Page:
Improve the Health of Black Women. Make Racial Trauma at Work Extinct | Opinion

The mental health of Black women is always in jeopardy, particularly in the workplace, and not just during Mental Health Awareness Month.

While Karine Jean-Pierre was recently named the first Black and LGBTQ+ person in the role of White House press secretary, Judge Ketanji Brown Jackson will be the first Black female Supreme Court Justice and Vice President Kamala Harris is in the White House, it is possible to think Black women are well-represented in the workplace in this country.

That is not the case.

Florida Governor Ron DeSantis recently signed a "Stop Woke Act" to end Diversity, Equity and Inclusion (DEI) efforts in the workplace. The bill is "the first in the nation to end corporate wokeness and Critical Race Theory in our schools, we are prioritizing education not indoctrination," said Lieutenant Governor Jeanette Nuñez.

Due to the intersecting identities of being a woman and being Black, Black women are at risk for dual oppression and double discrimination. And, despite experiencing sexism and racism, have persevered.

In 1892, educator and activist Anna Julia Cooper wrote in A Voice From The South, "She is confronted by both a woman question and a race problem, and is as yet an unknown or an unacknowledged factor in both."

In 2007, Robert T. Carter, professor emeritus of psychology and education at Columbia University, coined the term race-based traumatic injury which is now known widely as racial trauma. This can be a consequence of emotional pain a person may feel after racial harassment, hostility, discrimination or avoidance.

A 2021 study on gendered racism in the U.S. among young adult Black women noted that they cope with experiences of gendered racism by identity shifting, meaning they shift their behavior and language to adjust to environmental norms, which is connected to symptoms of depression and anxiety.

The effects of racial harm Black women endure daily are similar to those with Post-Traumatic Stress Disorder (PTSD). This further complicates the experience of being Black in America where social determinants of health are stacked against them.

Experiences of racial discrimination are also associated with hopelessness, violent behavior, hypertension, thickening and calcification of the arteries and heart rate variability. One study of 292 Black women found that frequent experiences of racial discrimination were associated with more severe PTSD symptoms overall.

In 2020, the Kaiser Family Foundation Health Tracking Poll found that 7 in 10, or 70 percent of Black adults, said they experienced serious incidents of discrimination in their lifetime, including half who said they felt their life was in danger because of their race or ethnicity.

Office buildings
Office buildings stand in New York City. Spencer Platt/Getty Images

A 2020 Essence survey found that 45 percent of Black women said the place they had these experiences the most was at work. Being passed over for promotions, missed mentorship opportunities and microaggressions were noted as types of discriminatory actions launched against them.

In Minda Harts' 2021 book, Right Within: How We Heal From Racial Trauma in the Workplace, she discussed how systems of oppression are embedded in most workplace cultures. As a result, Black women are gaslit into believing they are crazy or do not have thick enough skin when they encounter racism, further causing mental and physical harm to their bodies and minds.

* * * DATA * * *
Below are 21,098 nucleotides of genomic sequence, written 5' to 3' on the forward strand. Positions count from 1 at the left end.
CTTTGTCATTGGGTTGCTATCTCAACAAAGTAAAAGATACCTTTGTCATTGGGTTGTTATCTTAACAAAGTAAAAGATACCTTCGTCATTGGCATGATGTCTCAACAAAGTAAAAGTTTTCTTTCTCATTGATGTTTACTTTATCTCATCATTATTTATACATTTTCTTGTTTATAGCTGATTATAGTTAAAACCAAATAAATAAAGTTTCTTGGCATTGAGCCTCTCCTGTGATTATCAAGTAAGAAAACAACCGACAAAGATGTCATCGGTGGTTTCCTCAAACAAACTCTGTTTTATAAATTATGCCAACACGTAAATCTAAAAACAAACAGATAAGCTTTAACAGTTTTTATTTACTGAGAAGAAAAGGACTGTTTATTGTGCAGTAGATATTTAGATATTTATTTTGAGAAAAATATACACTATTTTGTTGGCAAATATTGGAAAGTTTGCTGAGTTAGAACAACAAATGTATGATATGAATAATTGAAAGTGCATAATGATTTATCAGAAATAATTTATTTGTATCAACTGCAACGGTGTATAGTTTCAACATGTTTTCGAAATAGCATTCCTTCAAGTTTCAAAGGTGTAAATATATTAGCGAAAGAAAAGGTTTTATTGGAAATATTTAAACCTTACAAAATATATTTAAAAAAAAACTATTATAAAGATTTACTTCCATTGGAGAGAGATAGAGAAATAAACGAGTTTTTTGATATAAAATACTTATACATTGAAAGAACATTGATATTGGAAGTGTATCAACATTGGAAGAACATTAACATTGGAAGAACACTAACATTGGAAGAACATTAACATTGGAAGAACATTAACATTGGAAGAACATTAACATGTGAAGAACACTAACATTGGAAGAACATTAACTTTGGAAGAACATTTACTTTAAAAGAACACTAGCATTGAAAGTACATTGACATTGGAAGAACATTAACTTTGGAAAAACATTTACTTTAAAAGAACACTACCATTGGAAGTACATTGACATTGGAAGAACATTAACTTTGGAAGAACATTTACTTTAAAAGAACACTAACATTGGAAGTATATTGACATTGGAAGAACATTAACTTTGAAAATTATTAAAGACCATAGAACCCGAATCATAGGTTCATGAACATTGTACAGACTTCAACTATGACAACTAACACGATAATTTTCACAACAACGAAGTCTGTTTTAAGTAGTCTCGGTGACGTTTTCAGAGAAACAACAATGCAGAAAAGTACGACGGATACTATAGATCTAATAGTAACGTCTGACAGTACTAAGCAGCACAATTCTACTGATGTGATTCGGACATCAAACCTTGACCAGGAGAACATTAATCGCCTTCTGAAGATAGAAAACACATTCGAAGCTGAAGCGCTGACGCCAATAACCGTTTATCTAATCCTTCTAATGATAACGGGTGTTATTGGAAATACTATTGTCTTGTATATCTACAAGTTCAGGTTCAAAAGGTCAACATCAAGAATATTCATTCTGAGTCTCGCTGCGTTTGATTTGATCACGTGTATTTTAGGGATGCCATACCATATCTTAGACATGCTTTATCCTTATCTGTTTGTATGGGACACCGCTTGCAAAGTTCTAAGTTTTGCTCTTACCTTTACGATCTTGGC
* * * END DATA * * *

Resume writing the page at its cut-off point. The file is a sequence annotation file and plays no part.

What can help to ease these harms are efforts to create more equitable workplaces where care and humanity are offered to those on the receiving end of racial offenses, instead of excuses made for the oppressors.

Lybra S. Clemons, chief diversity officer of Twilio, said that an antiracism framework can drive DEI in creating equitable and inclusive workplaces. Her work at Fortune 500 companies demonstrates how personal accountability and self-awareness create anti-racist environments.

In the Harvard Business Review, James D. White provided seven tools for building an anti-racist company: "Achieving true DEI is hard. It involves a new approach to everything from recruiting to giving assignments to determining what makes someone a cultural fit."

Changes need to start by having the top of the organization be reflective of the entry points to the organization. This means intentionally diversifying leadership.

When more women of color are at the top of the ladder, there is more of a chance that oppressive policies and practices will be eliminated. Allyship training is another tool for male and/or non-Black leaders to mentor and advocate for Black women in the workplace.

Additionally, Black women can make themselves a priority in their workplaces. One of the best ways is to shore up boundaries. If there is a pattern from people who are racially aggressive, it is necessary to decide how much direct access to give those people. It is possible to make interactions brief, focused on work-only communications and to avoid triggering scenarios.

Harts described ways Black women can protect themselves when the privilege of leaving a toxic work environment does not exist. "Drawing your line will sometimes make others uncomfortable, yet love yourself enough to center yourself in the situation," Harts said.

Gendered racism must be eliminated to make workplaces healthy for everyone.

Dr. Summer Rose is a licensed psychologist in Texas and a Public Voices Fellow through The OpEd Project.

The views expressed in this article are the writer's own.